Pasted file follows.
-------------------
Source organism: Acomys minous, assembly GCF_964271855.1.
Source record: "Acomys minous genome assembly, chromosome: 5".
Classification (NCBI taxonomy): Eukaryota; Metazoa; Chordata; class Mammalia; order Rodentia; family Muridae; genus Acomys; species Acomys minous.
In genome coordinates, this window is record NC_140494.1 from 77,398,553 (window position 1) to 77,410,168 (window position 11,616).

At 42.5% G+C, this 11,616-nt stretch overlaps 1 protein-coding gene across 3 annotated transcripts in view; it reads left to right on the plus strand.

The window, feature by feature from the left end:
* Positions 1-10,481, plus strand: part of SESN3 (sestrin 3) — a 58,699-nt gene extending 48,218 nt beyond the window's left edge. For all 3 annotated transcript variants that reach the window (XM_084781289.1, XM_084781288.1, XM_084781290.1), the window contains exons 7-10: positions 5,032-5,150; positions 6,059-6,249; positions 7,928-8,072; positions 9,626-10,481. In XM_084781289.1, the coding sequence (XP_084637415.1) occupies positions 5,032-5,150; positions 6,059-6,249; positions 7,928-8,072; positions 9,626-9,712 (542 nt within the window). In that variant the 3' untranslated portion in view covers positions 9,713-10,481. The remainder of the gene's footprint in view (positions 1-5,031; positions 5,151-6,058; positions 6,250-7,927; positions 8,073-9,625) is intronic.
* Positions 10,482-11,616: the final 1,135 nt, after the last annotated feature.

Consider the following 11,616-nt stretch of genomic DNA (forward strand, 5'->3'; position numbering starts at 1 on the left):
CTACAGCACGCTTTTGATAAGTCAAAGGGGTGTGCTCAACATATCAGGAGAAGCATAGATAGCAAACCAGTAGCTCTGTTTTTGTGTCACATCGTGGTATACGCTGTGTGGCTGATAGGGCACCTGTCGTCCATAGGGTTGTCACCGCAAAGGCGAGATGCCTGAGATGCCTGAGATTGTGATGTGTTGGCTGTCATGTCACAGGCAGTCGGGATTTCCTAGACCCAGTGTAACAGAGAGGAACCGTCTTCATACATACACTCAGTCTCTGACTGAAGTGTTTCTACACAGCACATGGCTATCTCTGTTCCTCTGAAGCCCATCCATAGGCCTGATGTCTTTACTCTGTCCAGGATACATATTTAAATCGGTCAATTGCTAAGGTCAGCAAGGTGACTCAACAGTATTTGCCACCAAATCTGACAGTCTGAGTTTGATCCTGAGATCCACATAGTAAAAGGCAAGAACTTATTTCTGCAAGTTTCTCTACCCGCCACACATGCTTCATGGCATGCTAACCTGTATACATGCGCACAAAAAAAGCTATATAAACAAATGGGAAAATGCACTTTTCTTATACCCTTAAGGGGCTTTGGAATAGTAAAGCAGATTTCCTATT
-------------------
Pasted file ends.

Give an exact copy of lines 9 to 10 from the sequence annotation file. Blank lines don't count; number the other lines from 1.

Consider the following 11,616-nt stretch of genomic DNA (forward strand, 5'->3'; position numbering starts at 1 on the left):
CTACAGCACGCTTTTGATAAGTCAAAGGGGTGTGCTCAACATATCAGGAGAAGCATAGATAGCAAACCAGTAGCTCTGTTTTTGTGTCACATCGTGGTATACGCTGTGTGGCTGATAGGGCACCTGTCGTCCATAGGGTTGTCACCGCAAAGGCGAGATGCCTGAGATGCCTGAGATTGTGATGTGTTGGCTGTCATGTCACAGGCAGTCGGGATTTCCTAGACCCAGTGTAACAGAGAGGAACCGTCTTCATACATACACTCAGTCTCTGACTGAAGTGTTTCTACACAGCACATGGCTATCTCTGTTCCTCTGAAGCCCATCCATAGGCCTGATGTCTTTACTCTGTCCAGGATACATATTTAAATCGGTCAATTGCTAAGGTCAGCAAGGTGACTCAACAGTATTTGCCACCAAATCTGACAGTCTGAGTTTGATCCTGAGATCCACATAGTAAAAGGCAAGAACTTATTTCTGCAAGTTTCTCTACCCGCCACACATGCTTCATGGCATGCTAACCTGTATACATGCGCACAAAAAAAGCTATATAAACAAATGGGAAAATGCACTTTTCTTATACCCTTAAGGGGCTTTGGAATAGTAAAGCAGATTTCCTATT